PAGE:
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Saturday, May 28, 2016 by LotBlind
In the Pink to the Max Till You Dead DX
If you think space is dead, you just need to zoom in rather a long way but you'll eventually start making out the strings, or whatever, oscillating, or whatever, and energy being created from nothingness. And particles and antiparticles are there, and think about the Casimir effect and dark matter and neutrinos and... The space around the game page for Dead Space 2 isn't any deader either, now holding a PS3 Survivalist difficulty New Game+ 2:20:36 to keep the others company. 'ModSquad' makes chop meat out of the dead space is crawling with that I'd imagine the series got some kudos for seeing as they do something a bit more interesting with zombies.
The irony about this 0:04:11 for Metal Max Returns is the game is already set in a post-apocalyptic sci-fi scenario. It's already the bad ending, or A bad ending, or... well a bad development for the human race. To add insult to injury, 'crazedlink00' takes the defeatist "4th path", throwing in the towel before anything has even gotten underway. It's because they get emotionally scarred in a fight against a dog with a rocket launcher. It's understandable, but a shame, because there's a lot to do and see in the highly open-ended Metal Max RPGs, but no official translations seem to exist, so it's similar to your Star Ocean 1 or Earthbound Zero in that regard.
If you remember that by Einstein's theory of relativity, time and space are inseparable and depend on the observer's location and velocity. Even though we may come together on causality, the exact time intervals between events passing will vary. Now you know why Sonic Adventure DX has a new improvement for the character called "E-102 γ" of negative 03:06 minutes. That or the new system of timing, I don't claim to get those. Off wherever the telescope was installed, we see Nelson 'Sonikkustar' Martinez crossing the finish line after 0:13:08.
The name of Étranges Libellules ('Strange Dragonflies') was borne by a Norwegian (actually French but it sounded a bit obvious) game developer most widely known amongst those who cherish comic and cartoon tie-ins aimed at kids. The very crème of their crop might have been some Asterix frolic. Some years before, they'd composed Pink Panther Pinkadelic Pursuit, an homage to a spin-off character first seen in a 60's US-French crime comedy. The Pink Panther was originally just the personification (iconification?) of a diamond that acted as the central plot engine, and its instantly memorable theme wasn't even going to be the main one at first. This video game counterpart is a quaint 2D-platformer with key hunting starring familiar characters. The Pink 'wesen' downhill-skates it IN GERMAN ACHTUNG in die Rekordzeit of 0:18:04. So international!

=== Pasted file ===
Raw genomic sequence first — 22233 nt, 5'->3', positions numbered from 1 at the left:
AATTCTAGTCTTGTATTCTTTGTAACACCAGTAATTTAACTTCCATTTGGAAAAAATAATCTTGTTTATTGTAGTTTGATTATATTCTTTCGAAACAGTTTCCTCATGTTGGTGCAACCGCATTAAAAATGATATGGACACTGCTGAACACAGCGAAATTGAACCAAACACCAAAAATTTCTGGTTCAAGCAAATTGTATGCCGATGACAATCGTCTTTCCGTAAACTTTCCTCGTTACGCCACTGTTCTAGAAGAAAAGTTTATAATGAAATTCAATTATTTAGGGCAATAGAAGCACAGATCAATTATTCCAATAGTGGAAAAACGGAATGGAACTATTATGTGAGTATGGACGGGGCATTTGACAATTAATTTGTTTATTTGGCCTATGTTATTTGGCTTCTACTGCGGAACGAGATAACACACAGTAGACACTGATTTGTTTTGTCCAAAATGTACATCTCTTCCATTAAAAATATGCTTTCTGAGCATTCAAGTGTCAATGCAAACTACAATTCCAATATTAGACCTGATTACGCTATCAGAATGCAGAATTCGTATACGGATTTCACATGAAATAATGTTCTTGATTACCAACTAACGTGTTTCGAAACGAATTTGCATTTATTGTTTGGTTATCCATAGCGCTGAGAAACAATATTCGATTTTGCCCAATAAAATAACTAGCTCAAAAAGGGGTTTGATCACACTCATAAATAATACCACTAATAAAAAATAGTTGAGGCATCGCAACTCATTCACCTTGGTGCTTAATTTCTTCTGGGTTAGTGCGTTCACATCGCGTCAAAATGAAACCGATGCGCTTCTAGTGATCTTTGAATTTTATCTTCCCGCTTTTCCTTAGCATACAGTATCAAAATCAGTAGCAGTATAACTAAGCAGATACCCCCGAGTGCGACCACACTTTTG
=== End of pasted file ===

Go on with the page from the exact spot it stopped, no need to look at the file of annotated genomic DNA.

Friday, May 20, 2016 by IsraeliRD
Super Meat Grinders
Saturday, May 14, 2016 by LotBlind
The Gen-X Neightbors' Gaunt Zombie Kids Let Survive on AMNesty
Did I mention IsraeliRD does not function? He had one job, that of counting all the updates that have actually been posted so we know where we're at exactly. Instead he herps and he derps and he blows my lofty aspirations down like super-soaking a paper kite. And that's why I can now only congratulate myself, the other posters the site has had, the wiz kids banging it back together after all joints have come apart, all the runners who've submitted runs for posting, and everyone who's still reading about them -- for having reached the thousandth... AND FOURTH OR FIFTH WE'RE NOT EVEN SURE... ever Speed Demos Archive front page update. Send us flowers.
Saturday, May 7, 2016 by LotBlind
Where's a Win Condition?
Sunday, May 1, 2016 by LotBlind
The Days of Grades
Sunday, April 24, 2016 by LotBlind
Why is 7 afraid of 8?
According to the boards above the tracks, "Mario Kart", as in Mario Kart 8, is one word somehow. Perhaps that's why Jose 'UchihaMadao' Karica felt it imposed on him to do this 1:40:24 in one sitting. Much like if you were to initiate a conversation with me about the most interesting characters in Disney movies since the last millenium, I'm at a loss as to who it is exactly jockeying the runner from easy win to easier win in a setting where the other racers might as well be enjoying their siesta, just periodically issuing mushrooms and thunderclouds down the track to make it look like they're putting in work. She does sound exactly like a female Mario though.
The categories for the run are -- and this might be the last time I'll ever say this -- All Tracks, DLC, Frantic Mode, 200cc, and Hard. I haven't been checking runner bios as of late, but Uchida's YT page looks well-cared for. It's the banner and the playlisting. Whenever you have a runner whose work you're enjoying just look them up here and see if they've given links to streams etc.